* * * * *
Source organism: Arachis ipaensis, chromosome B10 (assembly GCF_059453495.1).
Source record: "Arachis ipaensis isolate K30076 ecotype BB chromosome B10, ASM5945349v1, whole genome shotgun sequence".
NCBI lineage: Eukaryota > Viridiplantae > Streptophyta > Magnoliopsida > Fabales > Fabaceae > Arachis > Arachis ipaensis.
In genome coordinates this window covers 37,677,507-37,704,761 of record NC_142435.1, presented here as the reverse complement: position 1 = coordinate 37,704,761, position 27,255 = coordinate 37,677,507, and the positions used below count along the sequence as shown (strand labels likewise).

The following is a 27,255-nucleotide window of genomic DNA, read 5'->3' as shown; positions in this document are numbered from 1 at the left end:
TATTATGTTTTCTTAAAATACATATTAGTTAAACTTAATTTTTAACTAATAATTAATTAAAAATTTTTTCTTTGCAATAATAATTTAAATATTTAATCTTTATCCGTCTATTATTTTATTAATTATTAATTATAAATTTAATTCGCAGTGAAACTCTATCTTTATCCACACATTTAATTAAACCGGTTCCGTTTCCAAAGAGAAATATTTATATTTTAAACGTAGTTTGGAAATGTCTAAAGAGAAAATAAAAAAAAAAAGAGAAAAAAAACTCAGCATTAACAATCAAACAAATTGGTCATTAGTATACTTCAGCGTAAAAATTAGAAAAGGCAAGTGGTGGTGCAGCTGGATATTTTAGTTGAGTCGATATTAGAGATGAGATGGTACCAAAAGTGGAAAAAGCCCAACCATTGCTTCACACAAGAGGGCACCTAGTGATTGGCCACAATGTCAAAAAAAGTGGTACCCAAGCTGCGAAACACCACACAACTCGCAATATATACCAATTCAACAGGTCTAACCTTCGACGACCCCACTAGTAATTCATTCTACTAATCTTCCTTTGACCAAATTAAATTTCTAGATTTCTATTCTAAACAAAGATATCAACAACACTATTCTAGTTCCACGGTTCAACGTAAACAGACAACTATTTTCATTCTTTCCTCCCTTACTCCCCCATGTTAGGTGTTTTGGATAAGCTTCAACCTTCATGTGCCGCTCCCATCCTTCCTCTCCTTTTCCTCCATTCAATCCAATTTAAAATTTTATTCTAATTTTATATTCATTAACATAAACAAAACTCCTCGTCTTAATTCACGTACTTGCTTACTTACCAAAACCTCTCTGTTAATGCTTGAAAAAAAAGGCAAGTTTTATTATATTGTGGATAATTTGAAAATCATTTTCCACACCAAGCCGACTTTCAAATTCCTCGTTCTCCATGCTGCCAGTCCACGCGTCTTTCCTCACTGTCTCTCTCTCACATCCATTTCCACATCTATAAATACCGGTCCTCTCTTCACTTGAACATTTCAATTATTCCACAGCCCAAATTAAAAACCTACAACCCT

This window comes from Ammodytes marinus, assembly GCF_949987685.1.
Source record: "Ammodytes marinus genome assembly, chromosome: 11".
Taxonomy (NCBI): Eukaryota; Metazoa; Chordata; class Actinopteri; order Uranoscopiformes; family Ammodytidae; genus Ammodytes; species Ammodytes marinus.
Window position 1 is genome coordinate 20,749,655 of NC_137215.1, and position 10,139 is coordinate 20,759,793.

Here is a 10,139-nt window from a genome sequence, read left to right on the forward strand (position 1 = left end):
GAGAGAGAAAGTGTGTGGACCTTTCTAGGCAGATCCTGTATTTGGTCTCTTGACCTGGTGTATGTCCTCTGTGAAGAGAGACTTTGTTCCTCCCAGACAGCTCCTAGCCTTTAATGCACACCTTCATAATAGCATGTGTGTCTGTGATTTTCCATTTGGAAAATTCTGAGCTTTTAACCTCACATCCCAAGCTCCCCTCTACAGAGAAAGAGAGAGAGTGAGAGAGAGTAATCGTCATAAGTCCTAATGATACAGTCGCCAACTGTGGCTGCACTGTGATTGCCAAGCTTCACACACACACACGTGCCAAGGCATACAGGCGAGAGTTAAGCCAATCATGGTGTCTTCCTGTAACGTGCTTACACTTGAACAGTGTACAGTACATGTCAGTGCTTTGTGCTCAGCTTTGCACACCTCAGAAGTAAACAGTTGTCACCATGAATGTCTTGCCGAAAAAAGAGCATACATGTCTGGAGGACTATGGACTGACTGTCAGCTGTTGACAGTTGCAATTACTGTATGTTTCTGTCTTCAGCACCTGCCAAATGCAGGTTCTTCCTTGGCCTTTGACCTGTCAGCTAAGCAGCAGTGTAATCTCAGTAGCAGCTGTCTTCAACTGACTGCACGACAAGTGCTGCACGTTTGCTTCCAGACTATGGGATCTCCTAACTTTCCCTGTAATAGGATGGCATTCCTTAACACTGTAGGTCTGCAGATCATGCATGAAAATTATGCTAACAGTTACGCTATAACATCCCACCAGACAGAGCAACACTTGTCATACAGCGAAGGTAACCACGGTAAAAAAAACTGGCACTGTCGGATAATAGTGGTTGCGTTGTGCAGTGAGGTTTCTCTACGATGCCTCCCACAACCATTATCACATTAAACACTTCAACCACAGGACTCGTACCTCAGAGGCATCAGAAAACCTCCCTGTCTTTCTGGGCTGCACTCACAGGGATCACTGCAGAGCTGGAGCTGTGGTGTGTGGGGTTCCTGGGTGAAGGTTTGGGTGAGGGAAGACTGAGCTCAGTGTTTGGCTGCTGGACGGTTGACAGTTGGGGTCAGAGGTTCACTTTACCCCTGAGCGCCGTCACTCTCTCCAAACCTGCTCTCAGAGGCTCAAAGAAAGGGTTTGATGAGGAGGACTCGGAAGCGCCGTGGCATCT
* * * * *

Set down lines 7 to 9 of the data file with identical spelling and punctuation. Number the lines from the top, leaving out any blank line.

This window comes from Ammodytes marinus, assembly GCF_949987685.1.
Source record: "Ammodytes marinus genome assembly, chromosome: 11".
Taxonomy (NCBI): Eukaryota; Metazoa; Chordata; class Actinopteri; order Uranoscopiformes; family Ammodytidae; genus Ammodytes; species Ammodytes marinus.